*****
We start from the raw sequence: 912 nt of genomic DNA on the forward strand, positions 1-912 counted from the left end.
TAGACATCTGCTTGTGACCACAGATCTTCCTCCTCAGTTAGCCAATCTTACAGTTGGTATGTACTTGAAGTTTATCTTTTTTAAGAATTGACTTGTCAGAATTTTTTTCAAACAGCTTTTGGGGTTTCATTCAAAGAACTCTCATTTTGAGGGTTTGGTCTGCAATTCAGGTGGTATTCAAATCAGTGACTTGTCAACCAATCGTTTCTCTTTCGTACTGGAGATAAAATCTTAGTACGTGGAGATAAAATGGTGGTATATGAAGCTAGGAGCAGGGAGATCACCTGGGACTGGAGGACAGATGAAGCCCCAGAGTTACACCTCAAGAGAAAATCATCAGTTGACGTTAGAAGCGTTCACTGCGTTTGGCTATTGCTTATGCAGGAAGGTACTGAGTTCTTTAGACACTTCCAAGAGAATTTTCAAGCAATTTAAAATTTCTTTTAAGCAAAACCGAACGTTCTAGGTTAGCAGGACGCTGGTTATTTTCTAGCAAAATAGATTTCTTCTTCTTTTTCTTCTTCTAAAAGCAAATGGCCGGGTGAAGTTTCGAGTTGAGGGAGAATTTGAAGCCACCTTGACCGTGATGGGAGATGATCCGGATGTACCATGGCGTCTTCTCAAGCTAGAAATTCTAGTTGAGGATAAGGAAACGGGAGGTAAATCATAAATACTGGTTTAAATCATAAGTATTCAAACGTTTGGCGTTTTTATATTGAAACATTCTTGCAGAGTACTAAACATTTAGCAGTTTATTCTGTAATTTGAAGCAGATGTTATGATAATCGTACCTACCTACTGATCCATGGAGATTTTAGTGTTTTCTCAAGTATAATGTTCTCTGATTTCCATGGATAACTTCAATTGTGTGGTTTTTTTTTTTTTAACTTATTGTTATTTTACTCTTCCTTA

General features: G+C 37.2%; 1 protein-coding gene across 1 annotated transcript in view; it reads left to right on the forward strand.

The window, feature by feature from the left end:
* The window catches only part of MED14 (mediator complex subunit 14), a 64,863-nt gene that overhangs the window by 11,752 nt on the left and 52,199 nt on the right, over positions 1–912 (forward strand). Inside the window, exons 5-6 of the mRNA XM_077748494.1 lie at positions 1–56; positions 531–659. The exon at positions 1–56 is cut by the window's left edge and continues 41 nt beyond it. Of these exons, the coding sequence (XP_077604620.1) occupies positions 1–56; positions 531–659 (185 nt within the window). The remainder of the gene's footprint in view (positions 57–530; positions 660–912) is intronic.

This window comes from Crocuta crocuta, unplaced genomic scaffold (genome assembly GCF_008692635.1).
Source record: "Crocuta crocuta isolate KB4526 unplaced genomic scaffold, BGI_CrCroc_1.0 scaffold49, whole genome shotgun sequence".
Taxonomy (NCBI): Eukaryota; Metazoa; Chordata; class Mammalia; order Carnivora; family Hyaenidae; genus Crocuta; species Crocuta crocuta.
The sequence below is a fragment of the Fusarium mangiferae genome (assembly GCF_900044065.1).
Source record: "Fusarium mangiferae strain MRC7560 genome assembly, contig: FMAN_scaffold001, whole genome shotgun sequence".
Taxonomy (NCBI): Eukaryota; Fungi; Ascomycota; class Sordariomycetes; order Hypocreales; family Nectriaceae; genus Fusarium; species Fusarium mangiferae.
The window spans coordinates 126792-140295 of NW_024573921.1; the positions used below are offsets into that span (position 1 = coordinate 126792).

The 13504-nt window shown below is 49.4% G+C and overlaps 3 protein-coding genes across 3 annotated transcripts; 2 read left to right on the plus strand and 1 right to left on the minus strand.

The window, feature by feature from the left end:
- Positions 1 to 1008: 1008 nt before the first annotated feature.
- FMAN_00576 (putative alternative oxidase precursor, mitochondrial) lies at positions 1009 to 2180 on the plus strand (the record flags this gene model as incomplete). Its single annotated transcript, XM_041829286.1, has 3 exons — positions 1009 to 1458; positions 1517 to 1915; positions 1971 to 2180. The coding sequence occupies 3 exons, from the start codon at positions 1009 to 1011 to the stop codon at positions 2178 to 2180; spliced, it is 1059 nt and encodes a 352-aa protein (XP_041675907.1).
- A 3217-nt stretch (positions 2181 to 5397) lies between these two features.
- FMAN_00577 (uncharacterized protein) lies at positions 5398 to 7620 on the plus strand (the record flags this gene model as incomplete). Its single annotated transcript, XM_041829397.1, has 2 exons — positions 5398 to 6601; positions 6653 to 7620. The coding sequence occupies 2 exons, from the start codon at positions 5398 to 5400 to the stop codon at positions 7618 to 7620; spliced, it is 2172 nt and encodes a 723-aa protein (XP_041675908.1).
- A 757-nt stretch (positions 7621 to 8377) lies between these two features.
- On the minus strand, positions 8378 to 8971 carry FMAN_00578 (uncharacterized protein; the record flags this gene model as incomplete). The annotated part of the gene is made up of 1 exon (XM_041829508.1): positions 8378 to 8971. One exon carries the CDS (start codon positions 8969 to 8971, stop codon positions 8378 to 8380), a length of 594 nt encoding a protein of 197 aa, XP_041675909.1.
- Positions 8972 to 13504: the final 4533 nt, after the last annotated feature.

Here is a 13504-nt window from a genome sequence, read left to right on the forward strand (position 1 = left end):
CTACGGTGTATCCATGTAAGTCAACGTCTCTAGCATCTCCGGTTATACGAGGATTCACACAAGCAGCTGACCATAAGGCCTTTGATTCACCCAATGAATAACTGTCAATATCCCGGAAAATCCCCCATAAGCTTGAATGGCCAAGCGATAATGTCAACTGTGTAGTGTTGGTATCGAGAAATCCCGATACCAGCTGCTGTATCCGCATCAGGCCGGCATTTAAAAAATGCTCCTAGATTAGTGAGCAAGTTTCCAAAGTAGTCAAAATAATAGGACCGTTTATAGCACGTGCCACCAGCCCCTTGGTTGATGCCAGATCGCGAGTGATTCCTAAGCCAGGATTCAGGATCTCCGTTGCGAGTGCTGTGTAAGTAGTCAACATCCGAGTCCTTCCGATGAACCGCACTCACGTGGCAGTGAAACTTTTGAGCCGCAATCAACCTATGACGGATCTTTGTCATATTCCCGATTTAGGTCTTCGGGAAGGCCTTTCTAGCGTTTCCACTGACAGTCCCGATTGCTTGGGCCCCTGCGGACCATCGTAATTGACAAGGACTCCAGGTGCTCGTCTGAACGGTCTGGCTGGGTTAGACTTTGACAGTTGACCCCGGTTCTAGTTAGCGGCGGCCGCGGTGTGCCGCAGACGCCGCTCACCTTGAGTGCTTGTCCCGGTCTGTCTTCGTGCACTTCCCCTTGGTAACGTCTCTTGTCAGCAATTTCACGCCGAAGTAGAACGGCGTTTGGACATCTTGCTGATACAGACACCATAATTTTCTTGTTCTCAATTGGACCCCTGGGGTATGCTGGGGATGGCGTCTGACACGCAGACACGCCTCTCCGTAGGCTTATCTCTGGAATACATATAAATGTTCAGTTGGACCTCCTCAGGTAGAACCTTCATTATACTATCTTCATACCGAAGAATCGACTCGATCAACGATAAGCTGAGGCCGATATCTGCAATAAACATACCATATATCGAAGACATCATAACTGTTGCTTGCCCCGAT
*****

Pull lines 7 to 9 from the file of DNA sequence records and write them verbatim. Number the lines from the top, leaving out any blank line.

Source record: "Crocuta crocuta isolate KB4526 unplaced genomic scaffold, BGI_CrCroc_1.0 scaffold49, whole genome shotgun sequence".
Taxonomy (NCBI): Eukaryota; Metazoa; Chordata; class Mammalia; order Carnivora; family Hyaenidae; genus Crocuta; species Crocuta crocuta.
The sequence below is a fragment of the Fusarium mangiferae genome (assembly GCF_900044065.1).